FAQ

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–What defines human trafficking/ modern day slavery?

Human trafficking or modern day slavery describes the act of victims being subjected to involuntary servitude, forcing victims into prostitution/sexual slavery/the sex industry, and/or compelling victims to commit sexual acts for the purpose of creating entertainment, pornography, online sex chats, or stripping—all through abduction, threat, pressure, deception, peonage, coercion, debt bondage, abuse of power, forced drug usage, or violence.

–How many trafficked victims are there in the world today?

According to the US Department of Justice, there are approximately 25 million to 30 million slaves today.

–Of these trafficked victims, how many are exploited sexually?

Approximately 79% are exploited sexually, with 18% being categorized as labor trafficking. There is also a growing pandemic of organ trafficking.

–How many of the trafficked victims are children?

According to the Global Report on Trafficking in Persons by the United Nations Office of Drugs and Crime, worldwide, almost 20% of all trafficking victims are children. However, in some parts of the world such as the African or Southeast Asian regions, children are the majority (up to 100% in parts of West Africa or the Mekong Region).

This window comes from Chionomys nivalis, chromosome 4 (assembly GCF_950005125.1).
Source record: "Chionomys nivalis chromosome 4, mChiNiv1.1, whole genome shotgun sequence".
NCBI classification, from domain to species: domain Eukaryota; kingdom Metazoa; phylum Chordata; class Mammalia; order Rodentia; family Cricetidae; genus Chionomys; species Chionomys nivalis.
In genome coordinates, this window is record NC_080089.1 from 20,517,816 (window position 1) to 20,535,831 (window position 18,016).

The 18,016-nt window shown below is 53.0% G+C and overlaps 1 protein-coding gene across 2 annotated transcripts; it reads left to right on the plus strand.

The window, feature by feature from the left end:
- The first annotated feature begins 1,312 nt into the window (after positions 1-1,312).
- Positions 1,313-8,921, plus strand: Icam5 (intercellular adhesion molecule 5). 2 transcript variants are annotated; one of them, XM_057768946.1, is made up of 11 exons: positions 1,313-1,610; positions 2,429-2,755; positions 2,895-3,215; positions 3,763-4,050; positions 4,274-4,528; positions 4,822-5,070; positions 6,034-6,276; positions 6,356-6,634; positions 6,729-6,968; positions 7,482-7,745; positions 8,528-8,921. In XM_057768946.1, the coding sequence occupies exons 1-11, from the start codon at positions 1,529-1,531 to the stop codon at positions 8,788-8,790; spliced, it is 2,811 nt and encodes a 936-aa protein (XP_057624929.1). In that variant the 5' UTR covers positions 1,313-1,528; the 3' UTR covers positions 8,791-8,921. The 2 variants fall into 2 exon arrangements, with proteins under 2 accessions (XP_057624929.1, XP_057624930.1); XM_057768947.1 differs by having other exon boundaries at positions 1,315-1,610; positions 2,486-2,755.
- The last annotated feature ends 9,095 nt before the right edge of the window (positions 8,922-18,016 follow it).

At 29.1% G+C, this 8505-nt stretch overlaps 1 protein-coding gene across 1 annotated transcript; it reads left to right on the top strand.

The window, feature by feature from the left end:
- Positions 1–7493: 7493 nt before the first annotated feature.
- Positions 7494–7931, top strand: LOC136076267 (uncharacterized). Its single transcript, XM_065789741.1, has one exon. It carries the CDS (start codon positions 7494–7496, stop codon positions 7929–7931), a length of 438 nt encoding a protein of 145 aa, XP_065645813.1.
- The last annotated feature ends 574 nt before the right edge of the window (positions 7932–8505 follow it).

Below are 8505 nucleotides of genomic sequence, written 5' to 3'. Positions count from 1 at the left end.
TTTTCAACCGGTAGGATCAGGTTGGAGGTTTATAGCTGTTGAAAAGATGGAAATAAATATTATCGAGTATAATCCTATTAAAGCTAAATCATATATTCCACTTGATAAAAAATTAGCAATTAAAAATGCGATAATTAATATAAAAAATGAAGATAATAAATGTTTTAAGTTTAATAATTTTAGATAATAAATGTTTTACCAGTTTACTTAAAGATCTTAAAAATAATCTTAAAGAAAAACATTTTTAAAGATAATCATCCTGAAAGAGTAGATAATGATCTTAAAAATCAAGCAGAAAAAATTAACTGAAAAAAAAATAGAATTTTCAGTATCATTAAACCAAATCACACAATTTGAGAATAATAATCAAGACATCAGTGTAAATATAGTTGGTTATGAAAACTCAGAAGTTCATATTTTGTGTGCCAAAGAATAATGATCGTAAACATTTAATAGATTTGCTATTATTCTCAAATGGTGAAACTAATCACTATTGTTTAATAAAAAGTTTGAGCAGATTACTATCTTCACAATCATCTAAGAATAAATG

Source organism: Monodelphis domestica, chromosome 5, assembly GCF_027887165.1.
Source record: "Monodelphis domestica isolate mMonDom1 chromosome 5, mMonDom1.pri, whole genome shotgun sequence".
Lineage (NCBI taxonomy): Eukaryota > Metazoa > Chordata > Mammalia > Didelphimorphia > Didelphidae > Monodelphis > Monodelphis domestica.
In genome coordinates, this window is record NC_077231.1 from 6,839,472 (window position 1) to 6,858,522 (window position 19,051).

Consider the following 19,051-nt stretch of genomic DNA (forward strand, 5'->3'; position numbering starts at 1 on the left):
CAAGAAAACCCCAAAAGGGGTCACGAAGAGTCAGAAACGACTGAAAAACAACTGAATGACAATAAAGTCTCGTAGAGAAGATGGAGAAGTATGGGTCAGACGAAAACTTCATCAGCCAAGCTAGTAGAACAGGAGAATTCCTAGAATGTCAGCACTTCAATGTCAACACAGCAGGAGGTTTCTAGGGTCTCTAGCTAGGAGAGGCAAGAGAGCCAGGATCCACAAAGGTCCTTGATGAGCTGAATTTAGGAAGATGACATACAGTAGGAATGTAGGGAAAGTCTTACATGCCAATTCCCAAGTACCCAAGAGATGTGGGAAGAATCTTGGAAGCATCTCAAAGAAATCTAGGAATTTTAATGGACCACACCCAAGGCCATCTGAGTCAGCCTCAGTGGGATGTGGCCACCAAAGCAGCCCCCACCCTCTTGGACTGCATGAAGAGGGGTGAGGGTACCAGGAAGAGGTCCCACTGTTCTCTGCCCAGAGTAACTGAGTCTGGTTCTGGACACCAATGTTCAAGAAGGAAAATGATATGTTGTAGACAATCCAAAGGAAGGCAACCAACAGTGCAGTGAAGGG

–How many people are trafficked across international borders ever year?

Approximately 700,000 to 800,000 people are trafficked across international borders yearly.

–Which continent has the most human trafficking?

The continent of Asia is the largest supply of human trafficking industry. According to the Polaris Project, the Human Trafficking industry generates about 32 billion dollars yearly. Of this 32 billion dollars, Asia contributes 9.7 billion and 15.5 billion come from other industrialized countries.

–Can people still be considered as trafficked victims even though they are not in physical bondage?

Yes, trafficking consists of emotional and mental bondage as well as physical bondage. Many victims are brainwashed, threatened, verbally abused, or forced into high debt bondage, and they cannot leave the industry even though they can physically walk away. Some victims develop a dependency and begin to sympathize with their captors, traffickers, pimps, kidnappers, and abusers. This is called Stockholm Syndrome.

–How many Korean victims of sex trafficking are there in today?

According to South Korea’s Ministry for Gender Equality and the Korean Feminist Association, there are anywhere from 500,000 to 1 million victims who are currently in the sex industry. One out of every five Korean women have been exploited in the sex industry as of today. Furthermore, Korean women are the number one ethnic group to be trafficked for sex into the U.S.A.

–How do most of these victims in South Korea get into the industry?

One majority are child runaways who have been lured into the sex industry through the internet. Most child runaways have either been sexually/physically abused, orphaned, or confined under intense academic pressures. The other majority are native and foreign workers who have been lured with false advertisements of decent jobs over the internet or in local newspapers. Over 90% of child trafficking in South Korea occurs over the internet. Some are voluntary workers who consider the sex industry as a decent way to earn a living and fight for the right to sell sex.